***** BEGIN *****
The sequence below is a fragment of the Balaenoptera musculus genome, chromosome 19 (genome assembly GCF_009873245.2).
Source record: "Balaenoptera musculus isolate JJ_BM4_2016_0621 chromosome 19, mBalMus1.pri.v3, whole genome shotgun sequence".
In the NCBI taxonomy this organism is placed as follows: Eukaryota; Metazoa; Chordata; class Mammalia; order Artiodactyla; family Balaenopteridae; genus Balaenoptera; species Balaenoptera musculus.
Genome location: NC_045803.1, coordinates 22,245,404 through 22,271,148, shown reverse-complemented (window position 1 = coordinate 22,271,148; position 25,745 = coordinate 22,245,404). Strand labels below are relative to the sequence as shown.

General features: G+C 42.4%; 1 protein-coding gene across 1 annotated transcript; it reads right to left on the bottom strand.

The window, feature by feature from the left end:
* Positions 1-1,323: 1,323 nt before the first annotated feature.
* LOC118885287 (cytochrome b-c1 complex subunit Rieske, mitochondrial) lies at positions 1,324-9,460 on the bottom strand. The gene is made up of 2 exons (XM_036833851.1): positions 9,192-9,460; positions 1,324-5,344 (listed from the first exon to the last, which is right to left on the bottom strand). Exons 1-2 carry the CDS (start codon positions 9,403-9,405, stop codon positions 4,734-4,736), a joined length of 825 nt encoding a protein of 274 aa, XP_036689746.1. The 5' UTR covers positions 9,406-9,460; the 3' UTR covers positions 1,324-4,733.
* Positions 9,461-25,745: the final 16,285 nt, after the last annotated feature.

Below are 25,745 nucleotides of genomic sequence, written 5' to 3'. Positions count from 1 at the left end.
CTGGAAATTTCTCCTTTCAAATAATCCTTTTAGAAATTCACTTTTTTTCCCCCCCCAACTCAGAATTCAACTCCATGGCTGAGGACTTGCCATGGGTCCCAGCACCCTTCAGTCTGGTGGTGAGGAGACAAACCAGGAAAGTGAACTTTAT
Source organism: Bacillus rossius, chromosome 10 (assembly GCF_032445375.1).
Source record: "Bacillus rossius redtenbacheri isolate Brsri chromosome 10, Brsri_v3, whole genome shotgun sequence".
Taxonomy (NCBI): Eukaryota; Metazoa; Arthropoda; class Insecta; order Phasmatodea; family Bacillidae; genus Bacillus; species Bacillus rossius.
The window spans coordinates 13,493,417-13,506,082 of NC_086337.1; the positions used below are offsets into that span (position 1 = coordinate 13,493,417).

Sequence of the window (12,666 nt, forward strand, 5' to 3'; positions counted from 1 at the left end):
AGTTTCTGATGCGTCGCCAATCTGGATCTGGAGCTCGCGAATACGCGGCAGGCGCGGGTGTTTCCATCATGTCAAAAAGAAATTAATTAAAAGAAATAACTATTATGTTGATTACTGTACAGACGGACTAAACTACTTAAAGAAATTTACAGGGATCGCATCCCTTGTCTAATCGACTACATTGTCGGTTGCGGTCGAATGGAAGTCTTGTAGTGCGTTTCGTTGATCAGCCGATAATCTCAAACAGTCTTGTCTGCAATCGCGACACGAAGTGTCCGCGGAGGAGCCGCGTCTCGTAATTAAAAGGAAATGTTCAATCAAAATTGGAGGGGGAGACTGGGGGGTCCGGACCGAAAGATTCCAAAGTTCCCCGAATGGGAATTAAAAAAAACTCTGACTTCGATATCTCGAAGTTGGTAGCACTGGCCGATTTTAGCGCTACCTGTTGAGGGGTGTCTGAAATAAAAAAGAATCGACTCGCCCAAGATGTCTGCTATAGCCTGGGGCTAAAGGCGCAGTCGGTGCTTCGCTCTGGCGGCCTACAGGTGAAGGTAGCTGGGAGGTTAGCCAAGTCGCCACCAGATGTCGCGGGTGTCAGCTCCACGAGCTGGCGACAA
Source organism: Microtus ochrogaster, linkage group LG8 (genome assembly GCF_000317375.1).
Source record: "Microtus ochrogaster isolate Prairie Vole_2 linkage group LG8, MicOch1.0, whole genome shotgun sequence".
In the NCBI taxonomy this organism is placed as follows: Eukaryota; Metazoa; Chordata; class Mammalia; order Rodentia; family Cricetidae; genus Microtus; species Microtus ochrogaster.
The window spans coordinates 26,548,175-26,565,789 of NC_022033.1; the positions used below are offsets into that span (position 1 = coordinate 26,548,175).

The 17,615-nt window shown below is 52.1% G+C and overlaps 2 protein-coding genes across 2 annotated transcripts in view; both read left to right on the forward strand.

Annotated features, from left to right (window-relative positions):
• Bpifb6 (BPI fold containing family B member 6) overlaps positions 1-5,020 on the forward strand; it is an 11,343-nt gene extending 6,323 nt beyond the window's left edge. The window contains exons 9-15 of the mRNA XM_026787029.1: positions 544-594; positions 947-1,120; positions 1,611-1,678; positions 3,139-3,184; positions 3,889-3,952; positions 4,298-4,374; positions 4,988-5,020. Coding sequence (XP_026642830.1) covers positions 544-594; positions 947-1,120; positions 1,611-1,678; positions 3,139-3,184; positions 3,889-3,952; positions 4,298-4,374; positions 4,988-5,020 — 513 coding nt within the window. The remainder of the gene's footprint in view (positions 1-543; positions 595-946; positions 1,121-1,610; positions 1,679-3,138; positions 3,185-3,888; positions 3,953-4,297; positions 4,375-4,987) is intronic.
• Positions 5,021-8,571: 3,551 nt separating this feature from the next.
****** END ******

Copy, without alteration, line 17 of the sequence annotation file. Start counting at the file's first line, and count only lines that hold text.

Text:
AGTTTCTGATGCGTCGCCAATCTGGATCTGGAGCTCGCGAATACGCGGCAGGCGCGGGTGTTTCCATCATGTCAAAAAGAAATTAATTAAAAGAAATAACTATTATGTTGATTACTGTACAGACGGACTAAACTACTTAAAGAAATTTACAGGGATCGCATCCCTTGTCTAATCGACTACATTGTCGGTTGCGGTCGAATGGAAGTCTTGTAGTGCGTTTCGTTGATCAGCCGATAATCTCAAACAGTCTTGTCTGCAATCGCGACACGAAGTGTCCGCGGAGGAGCCGCGTCTCGTAATTAAAAGGAAATGTTCAATCAAAATTGGAGGGGGAGACTGGGGGGTCCGGACCGAAAGATTCCAAAGTTCCCCGAATGGGAATTAAAAAAAACTCTGACTTCGATATCTCGAAGTTGGTAGCACTGGCCGATTTTAGCGCTACCTGTTGAGGGGTGTCTGAAATAAAAAAGAATCGACTCGCCCAAGATGTCTGCTATAGCCTGGGGCTAAAGGCGCAGTCGGTGCTTCGCTCTGGCGGCCTACAGGTGAAGGTAGCTGGGAGGTTAGCCAAGTCGCCACCAGATGTCGCGGGTGTCAGCTCCACGAGCTGGCGACAA